Plus, farm inspections usually include great animals, like this precious girl.

I’m also in the midst of a crash-course in carpentry as I help a dear friend finish off some work on her shed and house before the snow comes. Cedar shingles and insulation are my new best friends.

If only Carpenter Liz could translate straight lines...

If only Carpenter Liz could translate straight lines…

And I’m looking ahead to next season. It’s been such a satisfying and challenging season in a number of ways, and next year is only going to get better. So many of this year’s CSAers sent such beautiful photos and messages throughout the weeks and have already committed to 2016 (I even got some checks already, bless their hearts), and that’s a truly wonderful feeling. I’m feeling confident as a grower and ready to tighten up the fields for better production and streamline some processes for more veggies with less back-breaking labor and mind-numbing schedules. It’s totally possible, and I’m figuring out how.

This week I had a really great meeting with the administration of St. Luke’s CSA program, and we discussed a number of ways to make the 2016 season less stressful for the farmers and more valuable to the customers. I had a call yesterday from an interested potential 2016 member. And I’m looking for a Bethlehem drop-off location, especially since Bethlehem Food Co-Op members receive a 5% discount on share prices when they join! This is an organization I hope to become more involved with as their infrastructure grows, and I want you to be a part of it, too! The co-ops in Philly are so cool, and the thought of having one here, with shelves stocked by farmer friends, not to mention myself, is just so exciting.

Tea party, ahoy!

Tea party, ahoy!

The teas and herbs are moving into the spotlight for me, too. We are currently selling at Northampton Community College’s Wednesday market (10-2 at main campus!), and will have some herbs at the Easton Public Market when that location opens. I’ve been looking for places to give out sample packs around the county to interested stores and cafes, so if you have any ideas, let me know!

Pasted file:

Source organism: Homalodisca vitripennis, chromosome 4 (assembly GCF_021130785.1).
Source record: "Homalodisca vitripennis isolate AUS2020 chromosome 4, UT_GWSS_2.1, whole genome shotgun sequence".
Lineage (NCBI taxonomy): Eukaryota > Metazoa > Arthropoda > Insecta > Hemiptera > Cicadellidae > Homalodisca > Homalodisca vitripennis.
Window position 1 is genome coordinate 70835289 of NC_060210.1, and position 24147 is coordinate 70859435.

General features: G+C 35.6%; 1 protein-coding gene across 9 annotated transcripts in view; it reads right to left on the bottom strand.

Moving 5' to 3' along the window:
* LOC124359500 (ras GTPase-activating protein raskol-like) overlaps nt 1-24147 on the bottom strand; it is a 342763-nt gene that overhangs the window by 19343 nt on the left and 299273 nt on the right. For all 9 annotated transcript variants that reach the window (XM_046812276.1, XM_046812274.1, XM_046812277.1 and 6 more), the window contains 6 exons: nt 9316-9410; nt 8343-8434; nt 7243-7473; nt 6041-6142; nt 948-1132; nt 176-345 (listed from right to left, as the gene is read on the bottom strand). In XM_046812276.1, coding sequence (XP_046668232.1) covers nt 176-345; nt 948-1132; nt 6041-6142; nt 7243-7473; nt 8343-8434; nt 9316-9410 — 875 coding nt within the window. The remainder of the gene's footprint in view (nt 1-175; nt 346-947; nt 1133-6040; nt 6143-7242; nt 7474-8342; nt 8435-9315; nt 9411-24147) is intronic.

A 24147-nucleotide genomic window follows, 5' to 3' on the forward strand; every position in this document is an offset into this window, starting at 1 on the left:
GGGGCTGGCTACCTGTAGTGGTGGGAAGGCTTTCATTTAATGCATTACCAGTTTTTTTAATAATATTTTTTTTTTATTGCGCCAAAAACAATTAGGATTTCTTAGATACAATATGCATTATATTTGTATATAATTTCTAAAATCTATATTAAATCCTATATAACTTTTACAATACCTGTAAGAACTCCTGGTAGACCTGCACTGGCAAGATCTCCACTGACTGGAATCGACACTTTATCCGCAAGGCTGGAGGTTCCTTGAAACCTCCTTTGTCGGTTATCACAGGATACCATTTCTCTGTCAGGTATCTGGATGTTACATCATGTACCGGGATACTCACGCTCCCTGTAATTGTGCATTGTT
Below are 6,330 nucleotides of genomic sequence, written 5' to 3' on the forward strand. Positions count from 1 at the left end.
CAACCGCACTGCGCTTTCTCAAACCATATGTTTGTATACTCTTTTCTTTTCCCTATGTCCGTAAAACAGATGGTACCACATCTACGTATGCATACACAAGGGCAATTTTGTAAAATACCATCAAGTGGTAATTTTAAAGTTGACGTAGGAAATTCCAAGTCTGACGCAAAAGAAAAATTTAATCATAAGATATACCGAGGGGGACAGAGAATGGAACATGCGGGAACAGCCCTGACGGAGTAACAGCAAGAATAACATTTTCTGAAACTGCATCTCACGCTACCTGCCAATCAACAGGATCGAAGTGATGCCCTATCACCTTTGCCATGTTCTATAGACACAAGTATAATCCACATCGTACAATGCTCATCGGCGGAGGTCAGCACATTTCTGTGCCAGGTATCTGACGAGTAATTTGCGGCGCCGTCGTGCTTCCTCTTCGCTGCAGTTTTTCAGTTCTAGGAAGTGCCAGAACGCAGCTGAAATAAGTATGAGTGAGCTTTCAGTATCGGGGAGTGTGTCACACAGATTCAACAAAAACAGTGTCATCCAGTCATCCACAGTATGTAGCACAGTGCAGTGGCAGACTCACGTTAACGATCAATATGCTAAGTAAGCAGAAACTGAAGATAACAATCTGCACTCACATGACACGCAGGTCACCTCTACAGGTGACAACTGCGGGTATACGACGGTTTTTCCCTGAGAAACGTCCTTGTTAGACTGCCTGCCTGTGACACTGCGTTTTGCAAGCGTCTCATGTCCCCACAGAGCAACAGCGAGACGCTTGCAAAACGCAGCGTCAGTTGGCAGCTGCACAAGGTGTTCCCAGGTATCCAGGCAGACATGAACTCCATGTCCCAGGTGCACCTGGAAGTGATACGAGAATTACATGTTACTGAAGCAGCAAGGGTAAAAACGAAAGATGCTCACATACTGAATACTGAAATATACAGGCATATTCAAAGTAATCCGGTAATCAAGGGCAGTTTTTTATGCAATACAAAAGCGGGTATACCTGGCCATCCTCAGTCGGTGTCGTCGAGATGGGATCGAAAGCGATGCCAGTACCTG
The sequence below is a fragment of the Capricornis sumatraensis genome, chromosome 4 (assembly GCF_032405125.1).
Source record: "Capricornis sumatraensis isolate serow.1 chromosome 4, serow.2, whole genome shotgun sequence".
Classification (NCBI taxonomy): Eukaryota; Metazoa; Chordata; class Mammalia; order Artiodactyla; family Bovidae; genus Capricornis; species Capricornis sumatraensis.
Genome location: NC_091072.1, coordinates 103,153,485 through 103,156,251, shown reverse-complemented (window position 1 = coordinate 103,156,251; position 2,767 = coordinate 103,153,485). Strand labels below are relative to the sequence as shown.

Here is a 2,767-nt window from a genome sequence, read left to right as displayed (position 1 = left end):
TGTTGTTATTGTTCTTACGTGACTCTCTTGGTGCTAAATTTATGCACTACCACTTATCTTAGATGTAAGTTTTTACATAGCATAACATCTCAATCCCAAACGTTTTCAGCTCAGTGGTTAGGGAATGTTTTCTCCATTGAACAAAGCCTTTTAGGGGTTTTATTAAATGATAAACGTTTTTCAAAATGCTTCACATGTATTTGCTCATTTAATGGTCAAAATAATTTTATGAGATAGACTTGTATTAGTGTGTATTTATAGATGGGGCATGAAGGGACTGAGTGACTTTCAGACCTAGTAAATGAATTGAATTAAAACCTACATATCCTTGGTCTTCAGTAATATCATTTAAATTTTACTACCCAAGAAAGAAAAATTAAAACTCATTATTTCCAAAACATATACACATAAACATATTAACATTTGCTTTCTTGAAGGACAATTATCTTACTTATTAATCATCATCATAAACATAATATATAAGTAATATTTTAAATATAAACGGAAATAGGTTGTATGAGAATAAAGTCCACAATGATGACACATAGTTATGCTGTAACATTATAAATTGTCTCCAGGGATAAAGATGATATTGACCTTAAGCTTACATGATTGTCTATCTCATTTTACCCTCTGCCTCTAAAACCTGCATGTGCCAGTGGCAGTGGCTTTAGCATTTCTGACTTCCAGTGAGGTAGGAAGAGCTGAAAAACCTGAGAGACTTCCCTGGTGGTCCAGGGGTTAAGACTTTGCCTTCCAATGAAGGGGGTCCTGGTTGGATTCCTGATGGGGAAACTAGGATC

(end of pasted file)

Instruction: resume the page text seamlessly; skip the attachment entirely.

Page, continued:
I few weeks ago a handful of friends and NCC Good Growers came out to help me dig some raised beds. Shovels flew and two enormous raised beds were formed, moving us ever closer to that permanent raised bed dream. And beautiful Lucia, neighbor intern and beloved soul sister of 2015, has finished her season with Willow Haven and returned home. Applications are open for new guitar-strumming, heart-warming neighbor gals – but know she’s always gonna be the favorite. Follow her family’s adventure as they create a tiny house community outside of Philly!

Lucia, the beloved, and Mislav, the first person to appreciate that my tea kettle whistles a perfect fifth.

Lucia, the beloved, and Mislav, the first person to appreciate that my tea kettle whistles a perfect fifth.

And the biggest news of all: I’m going on an adventure! I’ve talked about it for years and put it off for one reason or another. Too nervous of traveling, not enough funds, afraid to be away for such a long time. But a couple months ago I was surfing some listings through Workaway, a site that offers international work trade experiences, and found a listing for an eco-village on the Pacific Coast of Costa Rica. St. Michael‘s practices permaculture and sustainable techniques I’ve only ever read about, and their commitment to teaching their workers how to utilize these practices is inspiring. The space looks utterly breathtaking. The owner is incredibly perceptive and welcoming, and even took the time to read my blog before our initial interview. I think we understand each other in terms of mission and future goals at our respective properties. We aren’t necessarily able to grow the same things in our varying climates, but new experiential learning is half the fun!

Plus, the thought of spending any more time in a Pennsylvania winter makes me too tired to think.

I can’t even explain to you how stoked I am. Jess is even lending me a not-duct-taped-together laptop for the journey, so you can all read along with this leg of the Farmer Liz adventure. Stay tuned.

You know you want to...

You know you want to…

I’m about to update all these other blog pages, the ones about teas and herbs and available locations, and the 2016 CSA info. Now’s the time, friends, to step out of your comfort zone and share in a new food experience. Contact me for more info.

Yours in Kale, Love and Coastal Dreaming,
Liz

fall kitchen

Rebuilding, Replanting, Reliving.

On Wednesday morning I rolled into the greenhouse at 7am and started to seed some herbs while I waited for my soul twin and partner in crime, one Matthew LaVergne, to arrive from Philadelphia for a day of major seeding projects.